IPA Inter-Regional Encyclopedic Dictionary of Psychoanalysis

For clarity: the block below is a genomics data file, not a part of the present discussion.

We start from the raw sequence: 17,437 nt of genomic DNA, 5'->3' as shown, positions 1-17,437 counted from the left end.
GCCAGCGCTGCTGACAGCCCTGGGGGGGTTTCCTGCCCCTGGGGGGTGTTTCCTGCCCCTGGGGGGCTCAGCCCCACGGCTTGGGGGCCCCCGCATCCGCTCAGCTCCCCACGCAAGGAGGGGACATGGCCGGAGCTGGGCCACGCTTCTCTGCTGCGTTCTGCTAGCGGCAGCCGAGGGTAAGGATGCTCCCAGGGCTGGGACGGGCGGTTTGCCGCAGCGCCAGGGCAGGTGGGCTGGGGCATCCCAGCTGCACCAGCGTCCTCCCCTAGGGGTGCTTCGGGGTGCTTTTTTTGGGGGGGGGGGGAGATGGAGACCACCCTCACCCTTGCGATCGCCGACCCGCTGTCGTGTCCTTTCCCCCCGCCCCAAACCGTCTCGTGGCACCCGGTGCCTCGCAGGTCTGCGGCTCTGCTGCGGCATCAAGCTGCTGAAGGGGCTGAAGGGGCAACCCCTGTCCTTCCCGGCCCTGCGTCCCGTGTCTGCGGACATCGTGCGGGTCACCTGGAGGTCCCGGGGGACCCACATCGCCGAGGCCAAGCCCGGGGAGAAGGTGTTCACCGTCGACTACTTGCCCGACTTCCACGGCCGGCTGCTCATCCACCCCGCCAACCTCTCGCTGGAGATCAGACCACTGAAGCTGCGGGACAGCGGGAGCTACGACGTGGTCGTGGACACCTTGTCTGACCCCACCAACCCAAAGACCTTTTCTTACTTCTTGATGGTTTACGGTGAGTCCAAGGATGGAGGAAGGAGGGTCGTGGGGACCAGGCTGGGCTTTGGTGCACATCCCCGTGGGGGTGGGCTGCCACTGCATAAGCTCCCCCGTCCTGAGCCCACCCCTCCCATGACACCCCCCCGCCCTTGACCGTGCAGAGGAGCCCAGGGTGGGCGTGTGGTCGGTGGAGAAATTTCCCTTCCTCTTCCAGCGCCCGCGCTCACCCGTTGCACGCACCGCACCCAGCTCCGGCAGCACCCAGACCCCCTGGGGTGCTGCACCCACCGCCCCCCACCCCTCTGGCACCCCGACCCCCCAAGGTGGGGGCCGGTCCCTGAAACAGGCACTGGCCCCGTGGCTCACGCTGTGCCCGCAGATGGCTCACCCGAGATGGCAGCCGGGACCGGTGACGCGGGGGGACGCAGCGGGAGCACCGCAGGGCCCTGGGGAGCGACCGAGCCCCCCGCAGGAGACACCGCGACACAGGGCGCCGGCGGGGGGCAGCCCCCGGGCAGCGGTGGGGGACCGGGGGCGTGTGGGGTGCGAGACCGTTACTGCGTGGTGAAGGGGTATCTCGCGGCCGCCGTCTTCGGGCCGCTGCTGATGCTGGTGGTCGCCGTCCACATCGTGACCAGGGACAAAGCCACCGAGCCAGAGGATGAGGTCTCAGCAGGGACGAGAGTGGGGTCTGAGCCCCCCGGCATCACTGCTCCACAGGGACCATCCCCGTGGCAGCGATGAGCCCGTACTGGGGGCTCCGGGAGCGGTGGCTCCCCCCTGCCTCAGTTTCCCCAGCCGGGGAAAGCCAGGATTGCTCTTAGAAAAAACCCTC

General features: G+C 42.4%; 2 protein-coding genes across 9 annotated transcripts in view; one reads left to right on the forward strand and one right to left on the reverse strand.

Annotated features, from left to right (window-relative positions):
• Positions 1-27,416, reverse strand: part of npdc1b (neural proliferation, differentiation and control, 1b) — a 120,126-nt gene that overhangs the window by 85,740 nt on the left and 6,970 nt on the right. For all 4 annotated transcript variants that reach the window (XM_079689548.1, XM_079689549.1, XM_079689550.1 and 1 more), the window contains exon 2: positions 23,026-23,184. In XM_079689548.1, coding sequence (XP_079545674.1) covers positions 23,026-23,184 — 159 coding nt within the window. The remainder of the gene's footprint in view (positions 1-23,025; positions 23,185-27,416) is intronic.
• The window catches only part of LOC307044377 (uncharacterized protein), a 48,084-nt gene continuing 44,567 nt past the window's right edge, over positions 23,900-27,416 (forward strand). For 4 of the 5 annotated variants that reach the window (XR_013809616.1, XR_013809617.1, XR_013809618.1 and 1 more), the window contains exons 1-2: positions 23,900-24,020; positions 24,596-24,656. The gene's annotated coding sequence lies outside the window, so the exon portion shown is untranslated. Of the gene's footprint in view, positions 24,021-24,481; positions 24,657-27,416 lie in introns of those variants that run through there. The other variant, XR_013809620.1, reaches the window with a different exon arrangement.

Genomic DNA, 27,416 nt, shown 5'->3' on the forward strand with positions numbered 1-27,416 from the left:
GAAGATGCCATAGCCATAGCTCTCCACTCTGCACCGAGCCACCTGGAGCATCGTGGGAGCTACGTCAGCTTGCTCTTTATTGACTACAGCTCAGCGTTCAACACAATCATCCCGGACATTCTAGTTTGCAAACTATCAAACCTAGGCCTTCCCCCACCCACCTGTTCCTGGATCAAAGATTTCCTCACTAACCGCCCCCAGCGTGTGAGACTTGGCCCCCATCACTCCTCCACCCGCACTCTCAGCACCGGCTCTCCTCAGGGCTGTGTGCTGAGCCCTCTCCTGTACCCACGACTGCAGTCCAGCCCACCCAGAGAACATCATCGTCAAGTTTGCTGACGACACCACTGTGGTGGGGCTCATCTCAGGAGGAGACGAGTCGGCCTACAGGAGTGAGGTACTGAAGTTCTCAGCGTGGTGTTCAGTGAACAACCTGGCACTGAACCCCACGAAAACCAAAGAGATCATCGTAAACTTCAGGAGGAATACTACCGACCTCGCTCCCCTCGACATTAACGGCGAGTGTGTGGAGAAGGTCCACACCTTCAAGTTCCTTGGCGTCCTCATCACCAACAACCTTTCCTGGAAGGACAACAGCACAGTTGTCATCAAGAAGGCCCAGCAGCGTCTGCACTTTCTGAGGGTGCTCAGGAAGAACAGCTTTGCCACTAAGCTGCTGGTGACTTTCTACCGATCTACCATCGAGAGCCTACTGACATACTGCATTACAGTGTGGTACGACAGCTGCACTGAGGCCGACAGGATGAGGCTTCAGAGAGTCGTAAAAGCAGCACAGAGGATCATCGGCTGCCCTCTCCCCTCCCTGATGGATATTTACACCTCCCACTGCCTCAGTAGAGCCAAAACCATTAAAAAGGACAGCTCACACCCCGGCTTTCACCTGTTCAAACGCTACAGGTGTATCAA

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III. A. Specific Perspectives in North America: Mainly USA In the US, Intersubjectivity, as a psychoanalytic orientation , is understood to be a theory that explains influences affecting relationships between people. The term has been applied to infant development (Trevarthen, Stern) to account for the reciprocally coordinated co-created reactivity and responsiveness in the interplay of caregiver and infant that propitiates the infant’s development (Beebe and Lachmann). The term has been further applied to explain the interplay of the subjectivities of analyst and analysand. In this usage intersubjectivity shifts the traditional emphasis on transference and countertransference to an expanded expression of the analyst’s subjective experience. The term has also been applied to explain a particular emergence in psychoanalytic relations (Benjamin) or any intimate dyad or group (Lichtenberg) of a “third,” that is, an ambiance and a particular way of doing and being that is more than or different from the subjectivity of the involved individuals. Borrowing from philosophy particularly Husserl, Robert D. Stolorow introduced intersubjectivity into Self Psychology. Stolorow’s usage is in direct opposition to what he refers to as “the Cartesian myth of the isolated mind.” Intersubjectivity as a dominant perspective replaces the traditional major emphasis on intrapsychic processes in Freud’s dual drive conflict theory and its later rendering in ego psychology. Different usages of intersubjectivity have become incorporated in relational theories derived from Sullivan’s interpersonal relationships and field theories. In relational theory, intersubjectivity can be regarded as the matrix from which all communication and exchanges take place – in dyads, family, groups, and cultures. In addition, intersubjectivity is viewed as importantly involved in the ability of an individual to make empathic entry (Kohut) and mentalize (Fonagy) others. In its application in relational, self, and field theories, intersubjective accounts tend to be experience-near and close to the concepts of philosophers of phenomenology. When applied within the contemporary frameworks of Ego Psychology or post-Bionian orientations, they tend to include intersubjective contextualization of the metapsychological level of theoretical discourse. III. Aa. Self Psychology Perspectives Self Psychology began by carrying over the ego psychological emphasis on an intrapsychic focus. To this focus Kohut (1971) added a conception of a special relationship between the self and the selfobject. In this concept a deficit in the self such as the regulation of anxiety were repaired by the transmuting internalization of the function from the object into the self. This relationship between a self becoming cohesive through the activity of the selfobject has been referred to as a one and a half person psychology. Two major revisions were made to this original conception. One was a shift from the language and conceptions of the structure hypothesis to an experience-near theory ( Lichtenberg , 1975, 1979, 1992).


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